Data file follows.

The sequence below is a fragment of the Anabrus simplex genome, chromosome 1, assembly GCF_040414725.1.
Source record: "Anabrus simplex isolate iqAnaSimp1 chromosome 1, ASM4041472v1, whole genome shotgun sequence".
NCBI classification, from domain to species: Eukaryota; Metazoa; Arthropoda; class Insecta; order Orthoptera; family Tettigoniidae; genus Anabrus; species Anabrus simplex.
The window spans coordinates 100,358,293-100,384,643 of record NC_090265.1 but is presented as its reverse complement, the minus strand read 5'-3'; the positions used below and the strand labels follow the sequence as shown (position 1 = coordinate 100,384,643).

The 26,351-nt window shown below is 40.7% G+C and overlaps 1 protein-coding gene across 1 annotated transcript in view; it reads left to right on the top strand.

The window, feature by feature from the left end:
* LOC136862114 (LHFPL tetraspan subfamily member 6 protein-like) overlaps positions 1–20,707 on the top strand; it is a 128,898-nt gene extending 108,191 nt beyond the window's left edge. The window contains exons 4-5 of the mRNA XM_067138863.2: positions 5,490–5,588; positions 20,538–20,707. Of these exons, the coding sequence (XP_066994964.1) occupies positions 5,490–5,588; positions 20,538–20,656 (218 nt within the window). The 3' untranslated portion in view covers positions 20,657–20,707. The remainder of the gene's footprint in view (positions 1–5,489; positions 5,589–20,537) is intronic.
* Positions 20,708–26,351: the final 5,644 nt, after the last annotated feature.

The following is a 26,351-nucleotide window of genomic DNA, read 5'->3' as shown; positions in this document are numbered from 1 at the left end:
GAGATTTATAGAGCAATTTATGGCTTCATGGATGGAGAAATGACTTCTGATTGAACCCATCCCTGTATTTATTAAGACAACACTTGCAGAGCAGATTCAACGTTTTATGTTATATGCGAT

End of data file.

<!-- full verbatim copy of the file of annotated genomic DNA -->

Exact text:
The sequence below is a fragment of the Anabrus simplex genome, chromosome 1, assembly GCF_040414725.1.
Source record: "Anabrus simplex isolate iqAnaSimp1 chromosome 1, ASM4041472v1, whole genome shotgun sequence".
NCBI classification, from domain to species: Eukaryota; Metazoa; Arthropoda; class Insecta; order Orthoptera; family Tettigoniidae; genus Anabrus; species Anabrus simplex.
The window spans coordinates 100,358,293-100,384,643 of record NC_090265.1 but is presented as its reverse complement, the minus strand read 5'-3'; the positions used below and the strand labels follow the sequence as shown (position 1 = coordinate 100,384,643).

The 26,351-nt window shown below is 40.7% G+C and overlaps 1 protein-coding gene across 1 annotated transcript in view; it reads left to right on the top strand.

The window, feature by feature from the left end:
* LOC136862114 (LHFPL tetraspan subfamily member 6 protein-like) overlaps positions 1–20,707 on the top strand; it is a 128,898-nt gene extending 108,191 nt beyond the window's left edge. The window contains exons 4-5 of the mRNA XM_067138863.2: positions 5,490–5,588; positions 20,538–20,707. Of these exons, the coding sequence (XP_066994964.1) occupies positions 5,490–5,588; positions 20,538–20,656 (218 nt within the window). The 3' untranslated portion in view covers positions 20,657–20,707. The remainder of the gene's footprint in view (positions 1–5,489; positions 5,589–20,537) is intronic.
* Positions 20,708–26,351: the final 5,644 nt, after the last annotated feature.

The following is a 26,351-nucleotide window of genomic DNA, read 5'->3' as shown; positions in this document are numbered from 1 at the left end:
GAGATTTATAGAGCAATTTATGGCTTCATGGATGGAGAAATGACTTCTGATTGAACCCATCCCTGTATTTATTAAGACAACACTTGCAGAGCAGATTCAACGTTTTATGTTATATGCGAT